House of Representatives
Parliament House
Canberra ACT 2600 
Tel: +61 2 6277 7700 
Fax: +61 2 6273 4100

2. The Hon Kim Beazely
Leader of the Opposition
PO Box 6022
House of Representatives
Parliament House
Canberra ACT 2600 
Tel: +61 2 6277 4022
Fax: +61 2 6277 8495

3. Mr. Petro Georgiou MP
PO Box 6022
House of Representatives
Parliament House
Canberra ACT 2600
Tel: +61 2 6277 4419
Fax: +61 2 6277 4990

4. Mr. Tony Burke
PO Box 6022
House of Representatives
Parliament House 
Canberra ACT 2600
Tel: +61 2 6277 4548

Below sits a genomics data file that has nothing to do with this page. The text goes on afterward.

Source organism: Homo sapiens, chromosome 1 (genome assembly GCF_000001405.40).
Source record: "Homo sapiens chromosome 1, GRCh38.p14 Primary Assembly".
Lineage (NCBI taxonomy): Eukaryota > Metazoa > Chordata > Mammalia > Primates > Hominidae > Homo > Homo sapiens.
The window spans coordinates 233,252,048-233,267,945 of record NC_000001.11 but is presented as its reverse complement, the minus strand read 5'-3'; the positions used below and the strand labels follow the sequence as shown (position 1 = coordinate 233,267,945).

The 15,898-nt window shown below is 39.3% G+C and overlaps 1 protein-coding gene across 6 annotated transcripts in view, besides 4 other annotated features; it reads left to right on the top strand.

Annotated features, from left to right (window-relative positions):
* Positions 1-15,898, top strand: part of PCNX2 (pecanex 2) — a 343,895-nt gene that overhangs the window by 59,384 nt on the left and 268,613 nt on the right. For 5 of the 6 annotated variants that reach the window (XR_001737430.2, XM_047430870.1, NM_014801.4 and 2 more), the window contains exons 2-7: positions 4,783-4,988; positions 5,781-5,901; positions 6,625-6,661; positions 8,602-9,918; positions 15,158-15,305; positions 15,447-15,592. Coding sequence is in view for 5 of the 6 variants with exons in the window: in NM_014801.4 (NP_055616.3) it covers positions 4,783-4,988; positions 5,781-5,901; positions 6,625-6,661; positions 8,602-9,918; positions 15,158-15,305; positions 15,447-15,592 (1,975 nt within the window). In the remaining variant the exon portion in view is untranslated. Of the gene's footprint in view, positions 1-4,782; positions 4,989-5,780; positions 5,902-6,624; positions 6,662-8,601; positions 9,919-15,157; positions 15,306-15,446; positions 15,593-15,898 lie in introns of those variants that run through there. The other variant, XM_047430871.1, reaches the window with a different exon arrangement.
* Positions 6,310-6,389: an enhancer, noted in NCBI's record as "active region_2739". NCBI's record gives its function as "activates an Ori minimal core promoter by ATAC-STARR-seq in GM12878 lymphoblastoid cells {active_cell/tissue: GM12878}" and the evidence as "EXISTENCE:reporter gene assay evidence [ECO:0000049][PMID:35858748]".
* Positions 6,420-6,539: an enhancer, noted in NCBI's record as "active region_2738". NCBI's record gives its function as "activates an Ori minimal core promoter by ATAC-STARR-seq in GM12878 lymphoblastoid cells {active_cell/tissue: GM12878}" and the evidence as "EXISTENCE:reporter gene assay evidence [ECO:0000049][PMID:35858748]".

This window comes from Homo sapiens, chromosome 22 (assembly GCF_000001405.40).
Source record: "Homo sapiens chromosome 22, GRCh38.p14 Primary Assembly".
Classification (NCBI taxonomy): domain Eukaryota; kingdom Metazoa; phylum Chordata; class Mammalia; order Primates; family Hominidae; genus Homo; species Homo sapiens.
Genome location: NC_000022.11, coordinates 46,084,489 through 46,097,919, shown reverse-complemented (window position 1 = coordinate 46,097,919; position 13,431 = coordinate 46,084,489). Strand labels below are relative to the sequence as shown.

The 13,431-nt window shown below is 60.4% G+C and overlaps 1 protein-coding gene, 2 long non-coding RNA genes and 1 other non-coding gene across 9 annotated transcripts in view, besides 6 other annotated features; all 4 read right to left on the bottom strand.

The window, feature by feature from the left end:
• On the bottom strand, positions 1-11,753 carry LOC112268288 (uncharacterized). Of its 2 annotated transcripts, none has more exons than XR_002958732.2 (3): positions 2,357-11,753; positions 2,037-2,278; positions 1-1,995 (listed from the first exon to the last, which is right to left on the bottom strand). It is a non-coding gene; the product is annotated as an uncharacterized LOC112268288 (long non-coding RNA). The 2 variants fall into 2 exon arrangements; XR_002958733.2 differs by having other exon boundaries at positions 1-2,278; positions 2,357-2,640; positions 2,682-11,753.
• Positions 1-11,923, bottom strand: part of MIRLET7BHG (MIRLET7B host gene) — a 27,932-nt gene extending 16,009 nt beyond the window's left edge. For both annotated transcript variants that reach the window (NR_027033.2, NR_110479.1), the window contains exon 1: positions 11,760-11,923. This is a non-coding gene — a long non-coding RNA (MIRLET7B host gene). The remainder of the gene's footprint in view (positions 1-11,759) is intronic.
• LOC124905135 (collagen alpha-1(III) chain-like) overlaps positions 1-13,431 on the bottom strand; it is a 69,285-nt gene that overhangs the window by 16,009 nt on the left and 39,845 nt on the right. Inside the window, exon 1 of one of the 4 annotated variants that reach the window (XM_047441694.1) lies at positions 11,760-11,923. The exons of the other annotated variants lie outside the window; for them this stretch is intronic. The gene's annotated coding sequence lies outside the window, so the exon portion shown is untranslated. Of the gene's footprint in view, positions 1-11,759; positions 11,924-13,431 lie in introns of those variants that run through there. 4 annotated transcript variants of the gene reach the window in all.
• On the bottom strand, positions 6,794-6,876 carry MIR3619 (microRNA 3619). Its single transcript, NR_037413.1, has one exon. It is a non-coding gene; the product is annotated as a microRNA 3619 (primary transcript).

Fax: +61 2 6277 8417

5. Mr. Jean Zeigler
UN Special Rapporteur on the Right to Food
c/o Mr. Carlos Villan Duran
Room 4-066, OHCHR, Palais Wilson,
Rue des Paquis 52, Geneva
Tel: +41 22 917 9300
Fax: +41 22 9179010

6. Mr. António Guterres
United Nations High Commissioner for Refugees
Case Postale 2500
CH-1211 Genève 2 Dépôt

7. UNICEF Australia
P.O. Box A 2005
Sydney South 
N.S.W. 1235
Fax: +61 2 9261 2844 

8. Mr. Jacob Egbert Doek
Committee on the Rights of the Child
8-14 Avenue de la Paix 
1211 Geneva 10
Fax: +41 22 917 9022

Thank you.

Urgent Appeals Programme — Hunger Alert
Asian Human Rights Commission (AHRC)

Document Type : Hunger Alert Case
Document ID : HA-03-2006
Countries : Australia,
Issues : Refugees, IDPs & Asylum seekers, Right to food,